— ustwo also has a very active blog. Who would you say is your target audience?
— Probably our competitors. And students. But truly I think it’s just nice to be able to share knowledge. At the end of the day it doesn’t matter how successful we get, it matters that we become better societies and there’s nothing more frustrating than when you feel that you could have helped someone but you didn’t. So we make sure that we share what we’ve learnt along the way. It also works as a good conclusion for some of the projects — talking about them, conceptualising, evaluating. We don’t have a special team of bloggers, it’s all written by members of the team that is working on the project, always a different person.
— It seems there’s a lot of reflexivity in what you do. Do you have regular group meetings to talk things through, evaluate each other’s work?
— Absolutely! If there’s something that differentiates us from a lot of other companies — it’s the way we treat each other. These meetings and sessions cost us money and take a lot of time, but the investment always pays back. If we’re going to spend a little bit more than a third of our lives working somewhere, we better make it a good place, right? It doesn’t really matter what we do. We can do dishes, as long as it’s the best place in the world to do dishes, with the best people. We do a lot of evaluation, team-building, a lot of reflection — things that are often a little bit “hmmm” for other companies, but are super important to us. Happiness is our highest concern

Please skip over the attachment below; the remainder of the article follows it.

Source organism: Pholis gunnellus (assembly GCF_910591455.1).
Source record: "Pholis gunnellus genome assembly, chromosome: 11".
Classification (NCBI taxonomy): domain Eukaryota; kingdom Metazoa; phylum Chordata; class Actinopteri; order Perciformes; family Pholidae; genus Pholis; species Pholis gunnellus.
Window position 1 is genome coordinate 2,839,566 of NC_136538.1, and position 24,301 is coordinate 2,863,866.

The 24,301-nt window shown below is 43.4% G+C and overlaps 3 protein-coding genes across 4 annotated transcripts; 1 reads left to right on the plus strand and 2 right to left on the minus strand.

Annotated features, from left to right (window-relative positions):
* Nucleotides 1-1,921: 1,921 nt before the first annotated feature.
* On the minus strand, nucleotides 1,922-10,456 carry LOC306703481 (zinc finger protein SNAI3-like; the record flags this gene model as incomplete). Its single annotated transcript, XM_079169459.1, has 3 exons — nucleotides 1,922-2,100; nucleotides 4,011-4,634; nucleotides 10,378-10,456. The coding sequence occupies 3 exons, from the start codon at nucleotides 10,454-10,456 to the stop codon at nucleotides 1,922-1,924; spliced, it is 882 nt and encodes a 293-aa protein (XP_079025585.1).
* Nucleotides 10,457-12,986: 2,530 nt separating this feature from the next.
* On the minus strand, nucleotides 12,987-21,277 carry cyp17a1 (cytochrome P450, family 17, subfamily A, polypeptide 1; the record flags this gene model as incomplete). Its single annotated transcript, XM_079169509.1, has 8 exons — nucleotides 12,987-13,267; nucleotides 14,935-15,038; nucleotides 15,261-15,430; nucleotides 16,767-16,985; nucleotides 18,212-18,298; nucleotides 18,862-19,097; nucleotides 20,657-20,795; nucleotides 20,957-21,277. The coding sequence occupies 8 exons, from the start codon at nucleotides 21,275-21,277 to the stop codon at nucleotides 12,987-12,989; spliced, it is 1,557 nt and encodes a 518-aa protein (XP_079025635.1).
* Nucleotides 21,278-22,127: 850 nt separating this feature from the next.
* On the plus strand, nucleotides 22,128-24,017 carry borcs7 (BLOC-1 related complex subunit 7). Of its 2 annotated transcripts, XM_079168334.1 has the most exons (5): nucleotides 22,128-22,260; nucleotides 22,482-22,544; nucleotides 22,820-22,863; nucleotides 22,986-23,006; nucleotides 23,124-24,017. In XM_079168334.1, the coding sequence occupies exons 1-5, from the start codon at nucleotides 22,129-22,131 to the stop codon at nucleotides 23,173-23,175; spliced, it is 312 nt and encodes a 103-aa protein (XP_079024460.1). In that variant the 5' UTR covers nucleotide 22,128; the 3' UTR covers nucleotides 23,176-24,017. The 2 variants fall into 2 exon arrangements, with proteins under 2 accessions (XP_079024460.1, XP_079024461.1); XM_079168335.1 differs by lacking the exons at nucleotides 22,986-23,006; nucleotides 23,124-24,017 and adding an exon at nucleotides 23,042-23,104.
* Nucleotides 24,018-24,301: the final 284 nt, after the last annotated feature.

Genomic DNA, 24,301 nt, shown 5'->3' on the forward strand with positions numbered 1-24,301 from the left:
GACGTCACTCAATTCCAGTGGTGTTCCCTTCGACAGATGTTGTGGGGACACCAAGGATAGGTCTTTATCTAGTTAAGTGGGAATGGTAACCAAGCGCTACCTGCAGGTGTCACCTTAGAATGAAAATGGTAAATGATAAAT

— And what about corporate social responsibility, do you do non-commercial projects?
— Yes, we do. The latest one we released is WayFinder an app for the visually impaired that helps navigate the London Underground. We started with just one station and filled it with iBeacons trying to figure out what kind of technology could help the blind move around safely in places where GPS doesn’t work. After all the positive reviews we set up a special team working only on this project, almost like a separate company within the studio. And just a couple days ago we released the app as an open platform for anyone to take part and contribute. Even google.org — the divison of Google concerned with socially-oriented projects — contacted us to see if they can help out.